Since February, the collective size of the South African banking system’s Balance Sheet has grown from ZAR 6.07 trillion to ZAR 6.55 trillion, or 7.34% by the end of June.
At the same time total placed Deposits, Loans and Advances have increased from ZAR 4.30 trillion to ZAR 4.42 trillion or only 2.73%
The banking system’s enhanced liquidity position is being preserved and therefore not yet flowing through to South African commercial and corporate entities, and households.
What line items speak for the majority of the increase in South African bank assets if it is not from credit asset growth?
Investments in very short-term and liquid government assets have increased from ZAR 1.36 trillion to ZAR 1.74 trillion or 24.76% in the period under review (Item Number 195). Very simplistically additional liabilities may be channelled into either risk-less government securities or credit-risky facilities to the private sector.
South African banks are clearly in a state of de-risking their balance sheets until the fog of the Covid-19 war has lifted.
The most startling change in the structure of bank’s balance sheets is the explosion in ‘Derivative instruments issued (Item Number 237). Derivatives underwritten have risen from ZAR 317 billion to ZAR 556 billion, or a 56,29% increase.
In point of fact derivatives exposure for the banks was as high as ZAR 617 billion in April. Clearly some short-dated trading and products have already rolled off the books. For additional focus Standard Bank’s derivatives exposure rose from ZAR 82 billion in February to ZAR 116 billion at the end of June.
Exposure well worth taking as in the first six months of 2020 SBG made ZAR 8.10 billion versus ZAR 5.81 billion in same period of 2019.
Summary BA900 return for the South African banking system February – June 2020
Source: South African Reserve Bank
The Inter-Bank Funding and Swap Curve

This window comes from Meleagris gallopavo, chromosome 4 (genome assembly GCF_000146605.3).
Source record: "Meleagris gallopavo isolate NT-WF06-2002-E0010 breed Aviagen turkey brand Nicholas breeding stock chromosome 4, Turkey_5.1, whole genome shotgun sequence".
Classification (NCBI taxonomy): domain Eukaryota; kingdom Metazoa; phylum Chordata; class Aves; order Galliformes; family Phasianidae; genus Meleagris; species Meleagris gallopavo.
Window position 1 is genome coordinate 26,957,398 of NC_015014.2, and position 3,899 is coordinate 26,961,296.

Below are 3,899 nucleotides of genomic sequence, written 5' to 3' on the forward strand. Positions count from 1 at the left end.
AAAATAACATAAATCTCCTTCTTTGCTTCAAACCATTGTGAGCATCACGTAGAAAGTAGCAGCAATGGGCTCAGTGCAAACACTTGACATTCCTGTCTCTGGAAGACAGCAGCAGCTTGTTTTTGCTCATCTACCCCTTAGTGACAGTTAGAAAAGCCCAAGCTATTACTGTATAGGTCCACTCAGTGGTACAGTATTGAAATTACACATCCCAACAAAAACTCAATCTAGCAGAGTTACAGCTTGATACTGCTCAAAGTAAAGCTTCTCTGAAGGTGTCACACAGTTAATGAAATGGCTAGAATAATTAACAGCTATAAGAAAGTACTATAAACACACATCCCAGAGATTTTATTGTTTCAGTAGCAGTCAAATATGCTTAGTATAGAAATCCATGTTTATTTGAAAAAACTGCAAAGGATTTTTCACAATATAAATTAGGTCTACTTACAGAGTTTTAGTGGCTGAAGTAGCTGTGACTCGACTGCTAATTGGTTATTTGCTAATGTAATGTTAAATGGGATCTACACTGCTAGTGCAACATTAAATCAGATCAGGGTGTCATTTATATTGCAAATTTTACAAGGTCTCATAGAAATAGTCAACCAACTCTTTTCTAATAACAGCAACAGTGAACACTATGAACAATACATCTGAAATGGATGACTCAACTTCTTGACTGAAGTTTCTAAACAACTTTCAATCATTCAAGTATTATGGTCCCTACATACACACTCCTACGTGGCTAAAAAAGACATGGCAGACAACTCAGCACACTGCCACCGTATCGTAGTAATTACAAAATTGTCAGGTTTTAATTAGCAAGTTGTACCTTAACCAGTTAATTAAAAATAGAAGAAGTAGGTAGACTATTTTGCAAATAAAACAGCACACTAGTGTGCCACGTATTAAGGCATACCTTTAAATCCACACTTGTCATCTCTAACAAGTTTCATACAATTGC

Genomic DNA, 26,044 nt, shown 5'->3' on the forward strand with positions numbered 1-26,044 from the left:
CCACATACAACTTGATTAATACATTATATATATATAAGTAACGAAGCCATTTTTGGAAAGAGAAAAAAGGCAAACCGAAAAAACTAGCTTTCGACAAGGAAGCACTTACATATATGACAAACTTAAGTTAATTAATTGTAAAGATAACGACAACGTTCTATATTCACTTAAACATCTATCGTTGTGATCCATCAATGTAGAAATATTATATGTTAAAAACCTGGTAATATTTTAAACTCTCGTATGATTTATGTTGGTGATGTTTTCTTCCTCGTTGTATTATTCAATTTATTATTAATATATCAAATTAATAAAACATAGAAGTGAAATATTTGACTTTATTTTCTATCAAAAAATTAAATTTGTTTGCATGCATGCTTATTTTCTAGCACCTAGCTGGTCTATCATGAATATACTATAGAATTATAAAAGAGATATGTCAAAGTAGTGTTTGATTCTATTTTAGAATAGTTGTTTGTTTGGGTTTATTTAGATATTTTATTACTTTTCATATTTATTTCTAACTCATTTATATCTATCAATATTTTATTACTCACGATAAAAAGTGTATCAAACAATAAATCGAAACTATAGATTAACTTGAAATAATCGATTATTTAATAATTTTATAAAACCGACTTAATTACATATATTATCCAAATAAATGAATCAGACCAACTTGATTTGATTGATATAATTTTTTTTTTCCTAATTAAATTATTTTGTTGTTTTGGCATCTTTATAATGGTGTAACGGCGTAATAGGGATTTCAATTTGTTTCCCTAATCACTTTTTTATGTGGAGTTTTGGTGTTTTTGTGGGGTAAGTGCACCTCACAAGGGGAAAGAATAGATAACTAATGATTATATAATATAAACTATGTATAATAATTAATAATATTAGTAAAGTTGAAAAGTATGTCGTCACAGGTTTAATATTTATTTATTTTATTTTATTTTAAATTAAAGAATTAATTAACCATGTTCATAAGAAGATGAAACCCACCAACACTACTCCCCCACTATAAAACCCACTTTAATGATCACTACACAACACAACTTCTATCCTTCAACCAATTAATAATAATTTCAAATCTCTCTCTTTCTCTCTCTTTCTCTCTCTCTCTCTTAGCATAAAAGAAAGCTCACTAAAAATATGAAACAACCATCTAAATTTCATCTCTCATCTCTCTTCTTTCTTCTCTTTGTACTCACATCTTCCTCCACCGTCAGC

In the wake of the South African Reserve Bank aggressively cutting the short-term policy repo rate from 6.50% to the current 3.50%, the JIBAR swap curve has also fallen hard. Naturally, short-term swap rates have fallen the most, however term rates, 5 years and above have also done their fair share on the downside.
When describing the South African swap curve, it is much flatter in shape than the South African government bond curve. The short end of the bond curve has collapsed in line with other debt and money market rates while the longer end has remained stubbornly higher.
In previous notes, we have alluded to our view that the upward stickiness of term government rates is largely due to the considerably worsening state of public finances in the country. Our note published last week covers that set of issues in some detail.
Perhaps the most illuminating feature of the relative rate movements in the swap and bond curves is that at some points the swap curve is trading at almost 250 basis points below the bond curve on a semi-annual equivalent basis.
Conventionally interbank curves have traded above the government curve due to the inherently higher credit risk embodied there.
To witness a swap curve trading so far and consistently below government rates is stunning. Another indictment of the state of government finances if one is even needed.
Asset Swap Representation South African Bond – Swap Curve Spreads
First, let’s price the South African government R186 Bond, which is currently yielding 7.35%. The bond pays a 10.50% semi-annual coupon and matures in December 2026. We can use two strands of analysis to understand the asset swap however the end investment result will be similar under virtually all circumstances.